Is Kanye West an Angry Black Man?

Gerren Keith Gaynor distills racism in a piece for Ebony, showing how the actions of Kanye West become representative of an entire race. While West may be angry, it's not for the facile reasons mapped out in the press. 

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Kanye West (Pascal Le Segretain/Getty Images)

Black America gets that Kanye West's angry outbursts against the media represent retaliation against racial oppression and other pain, Gerren Keith Gaynor writes at Ebony. Unfortunately, because of racism, everything that he does reflects all African-American men. 

Recent polls conducted by TMZ reveal a majority of respondents agree that Kanye is a "danger" to Kim Kardashian, so dangerous that they deem O.J. Simpson and Alec Baldwin far less threatening. In addition, over 70 percent said that he should be in jail, which isn't surprising considering America's remedy to Black aggression is always incarceration rather than reparative therapy, which is what Black men really need.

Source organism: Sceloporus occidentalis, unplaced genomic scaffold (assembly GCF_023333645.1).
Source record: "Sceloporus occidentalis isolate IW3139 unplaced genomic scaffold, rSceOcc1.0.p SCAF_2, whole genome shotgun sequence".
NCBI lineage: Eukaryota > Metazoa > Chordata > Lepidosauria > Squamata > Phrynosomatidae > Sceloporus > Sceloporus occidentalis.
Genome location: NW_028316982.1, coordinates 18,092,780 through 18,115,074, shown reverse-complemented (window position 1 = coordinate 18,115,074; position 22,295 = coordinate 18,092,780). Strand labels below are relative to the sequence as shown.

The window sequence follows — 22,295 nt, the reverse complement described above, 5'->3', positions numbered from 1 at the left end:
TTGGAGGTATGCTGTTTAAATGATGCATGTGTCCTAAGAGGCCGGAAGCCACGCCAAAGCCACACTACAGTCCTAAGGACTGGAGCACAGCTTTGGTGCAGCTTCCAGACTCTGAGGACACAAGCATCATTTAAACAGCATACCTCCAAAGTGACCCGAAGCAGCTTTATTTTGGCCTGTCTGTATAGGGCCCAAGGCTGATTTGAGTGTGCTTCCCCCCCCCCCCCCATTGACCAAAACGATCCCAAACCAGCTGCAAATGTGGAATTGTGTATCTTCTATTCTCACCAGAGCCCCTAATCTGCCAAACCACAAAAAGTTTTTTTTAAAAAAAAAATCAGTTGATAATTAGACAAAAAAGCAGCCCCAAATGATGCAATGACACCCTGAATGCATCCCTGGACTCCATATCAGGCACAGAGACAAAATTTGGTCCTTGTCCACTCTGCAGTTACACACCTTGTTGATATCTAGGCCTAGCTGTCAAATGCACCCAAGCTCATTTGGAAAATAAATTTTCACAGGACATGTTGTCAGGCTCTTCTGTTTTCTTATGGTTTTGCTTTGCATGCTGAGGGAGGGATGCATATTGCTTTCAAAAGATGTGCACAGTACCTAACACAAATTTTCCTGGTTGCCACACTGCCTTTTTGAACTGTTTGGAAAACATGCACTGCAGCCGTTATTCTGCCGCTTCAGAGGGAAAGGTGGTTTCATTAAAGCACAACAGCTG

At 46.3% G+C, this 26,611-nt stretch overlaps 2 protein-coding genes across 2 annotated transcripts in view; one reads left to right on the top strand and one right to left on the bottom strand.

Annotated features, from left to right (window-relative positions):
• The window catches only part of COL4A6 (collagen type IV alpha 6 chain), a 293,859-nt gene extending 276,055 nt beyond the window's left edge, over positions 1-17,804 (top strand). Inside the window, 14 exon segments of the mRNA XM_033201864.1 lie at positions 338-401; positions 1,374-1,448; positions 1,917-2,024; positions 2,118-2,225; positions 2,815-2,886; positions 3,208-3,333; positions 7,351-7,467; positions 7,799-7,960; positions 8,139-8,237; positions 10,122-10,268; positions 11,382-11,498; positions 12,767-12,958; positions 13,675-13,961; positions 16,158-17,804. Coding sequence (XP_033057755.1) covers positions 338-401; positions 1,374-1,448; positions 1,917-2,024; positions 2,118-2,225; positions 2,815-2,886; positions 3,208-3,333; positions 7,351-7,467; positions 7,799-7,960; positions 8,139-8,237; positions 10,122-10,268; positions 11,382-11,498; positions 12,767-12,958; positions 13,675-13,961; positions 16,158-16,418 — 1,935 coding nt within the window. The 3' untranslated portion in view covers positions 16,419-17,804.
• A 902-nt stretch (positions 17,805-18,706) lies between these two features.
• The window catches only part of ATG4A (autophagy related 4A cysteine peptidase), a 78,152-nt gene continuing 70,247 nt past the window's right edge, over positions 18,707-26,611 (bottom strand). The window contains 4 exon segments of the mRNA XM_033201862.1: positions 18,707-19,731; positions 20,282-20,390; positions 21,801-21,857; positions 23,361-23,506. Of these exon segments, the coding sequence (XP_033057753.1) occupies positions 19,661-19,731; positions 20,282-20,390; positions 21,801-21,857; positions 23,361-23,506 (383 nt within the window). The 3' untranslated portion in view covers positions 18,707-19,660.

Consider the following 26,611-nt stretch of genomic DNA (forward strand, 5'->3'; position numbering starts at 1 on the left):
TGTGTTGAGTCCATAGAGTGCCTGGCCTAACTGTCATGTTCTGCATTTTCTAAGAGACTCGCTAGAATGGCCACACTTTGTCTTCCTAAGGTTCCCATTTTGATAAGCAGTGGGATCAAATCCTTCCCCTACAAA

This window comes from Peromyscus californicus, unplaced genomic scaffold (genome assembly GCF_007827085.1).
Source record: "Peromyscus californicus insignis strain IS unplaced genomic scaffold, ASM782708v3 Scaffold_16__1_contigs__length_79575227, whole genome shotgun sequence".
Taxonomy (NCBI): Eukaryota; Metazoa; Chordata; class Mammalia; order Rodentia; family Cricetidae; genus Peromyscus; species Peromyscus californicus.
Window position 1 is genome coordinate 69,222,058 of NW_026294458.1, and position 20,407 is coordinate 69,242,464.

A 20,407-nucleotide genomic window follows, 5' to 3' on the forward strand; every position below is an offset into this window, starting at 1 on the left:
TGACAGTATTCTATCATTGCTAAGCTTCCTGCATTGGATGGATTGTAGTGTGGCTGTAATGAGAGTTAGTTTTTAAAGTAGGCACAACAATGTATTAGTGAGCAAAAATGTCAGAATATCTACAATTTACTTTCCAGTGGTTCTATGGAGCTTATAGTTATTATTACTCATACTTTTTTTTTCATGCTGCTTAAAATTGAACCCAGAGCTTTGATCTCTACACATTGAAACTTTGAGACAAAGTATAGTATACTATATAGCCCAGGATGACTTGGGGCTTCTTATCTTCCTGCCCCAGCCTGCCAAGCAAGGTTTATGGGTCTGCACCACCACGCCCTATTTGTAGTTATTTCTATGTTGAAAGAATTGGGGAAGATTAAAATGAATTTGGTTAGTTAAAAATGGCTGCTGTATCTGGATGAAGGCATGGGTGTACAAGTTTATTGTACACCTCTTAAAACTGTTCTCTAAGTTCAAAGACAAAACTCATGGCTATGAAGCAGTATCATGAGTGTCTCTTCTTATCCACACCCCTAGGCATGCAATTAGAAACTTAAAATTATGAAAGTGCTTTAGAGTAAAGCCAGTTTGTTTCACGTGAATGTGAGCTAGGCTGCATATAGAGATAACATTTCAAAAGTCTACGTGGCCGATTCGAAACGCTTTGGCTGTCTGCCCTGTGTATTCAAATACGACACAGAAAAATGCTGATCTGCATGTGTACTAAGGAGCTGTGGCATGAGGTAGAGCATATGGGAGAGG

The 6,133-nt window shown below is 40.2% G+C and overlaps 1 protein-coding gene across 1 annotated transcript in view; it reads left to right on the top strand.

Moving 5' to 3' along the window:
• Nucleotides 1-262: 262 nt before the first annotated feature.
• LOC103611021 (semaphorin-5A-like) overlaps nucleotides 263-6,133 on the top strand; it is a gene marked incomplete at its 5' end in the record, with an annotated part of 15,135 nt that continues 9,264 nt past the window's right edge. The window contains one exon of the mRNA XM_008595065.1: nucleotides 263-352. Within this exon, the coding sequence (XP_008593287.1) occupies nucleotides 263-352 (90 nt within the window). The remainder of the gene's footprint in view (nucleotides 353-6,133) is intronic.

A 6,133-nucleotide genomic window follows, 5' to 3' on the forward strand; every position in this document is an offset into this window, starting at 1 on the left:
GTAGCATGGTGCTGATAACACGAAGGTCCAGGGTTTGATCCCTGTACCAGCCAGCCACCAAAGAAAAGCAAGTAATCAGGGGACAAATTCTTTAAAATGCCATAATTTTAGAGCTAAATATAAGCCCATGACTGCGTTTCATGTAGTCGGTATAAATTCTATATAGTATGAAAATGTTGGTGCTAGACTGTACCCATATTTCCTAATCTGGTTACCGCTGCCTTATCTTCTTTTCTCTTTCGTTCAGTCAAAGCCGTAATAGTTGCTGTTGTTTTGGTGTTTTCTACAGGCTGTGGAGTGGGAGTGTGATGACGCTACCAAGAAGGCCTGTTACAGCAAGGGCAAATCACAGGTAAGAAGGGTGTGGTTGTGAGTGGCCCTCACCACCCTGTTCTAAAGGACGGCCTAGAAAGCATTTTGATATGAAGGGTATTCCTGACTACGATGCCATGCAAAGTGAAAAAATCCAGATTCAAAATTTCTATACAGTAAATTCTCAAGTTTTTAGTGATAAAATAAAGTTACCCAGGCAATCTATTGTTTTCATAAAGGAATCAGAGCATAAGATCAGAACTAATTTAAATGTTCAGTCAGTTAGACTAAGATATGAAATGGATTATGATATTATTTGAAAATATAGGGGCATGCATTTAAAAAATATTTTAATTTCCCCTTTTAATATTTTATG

Yes, we, Black America get Kanye. We understand his aggression is a part of his rugged exterior, one that, underneath all the anger, is a lot of hurt and pain from the loss of his mother, nearly losing his life in a car accident and the complexities of growing up young, Black and gifted. But the rest of America doesn't get that. When they see Kanye, they see the very same thing Zimmerman saw the night he murdered Trayvon: skin color. And it's going to take a hell of a lot more to shake America's rooted bias than a few Grammys and a padded bank account.

Unfortunately for Kanye, in the eyes of far too many people (even some of us), everything he does is a reflection of African-American men. It may be unfair to give him that kind of responsibility, but we live in a country where, as Black men, we don't have the luxury of doing whatever the hell we want to do. Not when our own are being gunned down for one simple offense: being a Black man in America.

Read Gerren Keith Gaynor's entire piece at Ebony.

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